Reggae has become a global cultural treasure. The United Nations cultural arm UNESCO added reggae to its list of cultural forms worthy of protecting and promoting. UNESCO said reggae was an "Intangible Cultural Heritage of Humanity". Reggae originated in Jamaica in the early 1960s. Pioneers included artists such as Peter Tosh and the legendary Bob Marley. The Jamaican government was pleased with reggae's new status. Its culture minister said: "Reggae is uniquely Jamaican. It is a music that we have created that has penetrated all corners of the world."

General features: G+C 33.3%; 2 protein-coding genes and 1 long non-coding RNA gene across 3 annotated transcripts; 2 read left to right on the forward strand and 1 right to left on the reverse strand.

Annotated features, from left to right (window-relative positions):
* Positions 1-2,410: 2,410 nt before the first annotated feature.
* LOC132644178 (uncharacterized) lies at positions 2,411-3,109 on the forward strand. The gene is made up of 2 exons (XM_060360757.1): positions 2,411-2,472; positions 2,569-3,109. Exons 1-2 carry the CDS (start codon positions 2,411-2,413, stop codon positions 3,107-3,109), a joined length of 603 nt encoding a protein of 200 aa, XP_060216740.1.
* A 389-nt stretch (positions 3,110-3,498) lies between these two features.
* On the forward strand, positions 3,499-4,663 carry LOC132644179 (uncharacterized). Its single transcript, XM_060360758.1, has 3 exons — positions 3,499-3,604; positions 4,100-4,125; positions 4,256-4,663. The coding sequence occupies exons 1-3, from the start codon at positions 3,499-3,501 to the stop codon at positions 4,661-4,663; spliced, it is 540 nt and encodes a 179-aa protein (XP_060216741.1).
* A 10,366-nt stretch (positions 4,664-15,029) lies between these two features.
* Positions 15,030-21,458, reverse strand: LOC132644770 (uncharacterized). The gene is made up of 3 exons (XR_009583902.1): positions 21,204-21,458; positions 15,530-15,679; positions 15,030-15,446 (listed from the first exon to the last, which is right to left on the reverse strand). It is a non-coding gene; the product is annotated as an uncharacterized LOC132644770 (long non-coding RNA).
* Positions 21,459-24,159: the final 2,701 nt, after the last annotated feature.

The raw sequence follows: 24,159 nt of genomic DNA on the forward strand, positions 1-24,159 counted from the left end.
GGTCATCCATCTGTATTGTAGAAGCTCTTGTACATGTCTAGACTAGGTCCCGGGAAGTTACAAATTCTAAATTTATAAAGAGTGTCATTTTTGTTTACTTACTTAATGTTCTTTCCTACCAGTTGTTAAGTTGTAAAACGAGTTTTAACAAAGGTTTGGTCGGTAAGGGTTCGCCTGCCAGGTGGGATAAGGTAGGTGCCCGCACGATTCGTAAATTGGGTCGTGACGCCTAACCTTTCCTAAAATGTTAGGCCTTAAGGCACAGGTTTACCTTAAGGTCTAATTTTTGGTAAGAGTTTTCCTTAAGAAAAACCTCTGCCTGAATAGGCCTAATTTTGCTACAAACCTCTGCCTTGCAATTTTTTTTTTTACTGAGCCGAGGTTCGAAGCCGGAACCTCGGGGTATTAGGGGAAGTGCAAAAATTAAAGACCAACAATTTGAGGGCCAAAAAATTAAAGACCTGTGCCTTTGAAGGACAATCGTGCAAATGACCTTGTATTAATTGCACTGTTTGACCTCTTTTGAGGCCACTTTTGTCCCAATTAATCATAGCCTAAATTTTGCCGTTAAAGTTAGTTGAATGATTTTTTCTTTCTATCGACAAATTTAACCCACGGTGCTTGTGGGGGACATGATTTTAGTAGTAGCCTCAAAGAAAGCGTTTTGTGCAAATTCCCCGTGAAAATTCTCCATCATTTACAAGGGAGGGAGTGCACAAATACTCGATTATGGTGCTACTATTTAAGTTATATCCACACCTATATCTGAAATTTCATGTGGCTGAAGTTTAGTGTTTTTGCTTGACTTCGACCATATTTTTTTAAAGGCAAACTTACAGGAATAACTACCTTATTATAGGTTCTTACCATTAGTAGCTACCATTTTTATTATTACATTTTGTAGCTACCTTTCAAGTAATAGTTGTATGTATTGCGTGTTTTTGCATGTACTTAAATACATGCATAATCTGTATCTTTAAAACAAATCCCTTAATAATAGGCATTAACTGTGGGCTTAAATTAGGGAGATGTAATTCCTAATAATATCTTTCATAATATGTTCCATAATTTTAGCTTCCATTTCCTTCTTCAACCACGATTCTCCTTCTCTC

UNESCO said reggae is, "an amalgam of numerous musical influences," including Jamaican and Caribbean forms, neo-African styles, soul, rhythm and blues, and Ska and Rock Steady. It added that reggae is, "the voice of the marginalized". Reggae is now played and loved by a wide cross-section of society around the world. UNESCO said: "Reggae's contribution to international discourse on issues of injustice, resistance, love and humanity [highlights] the dynamics of the [music] as being...socio-political, sensual and spiritual."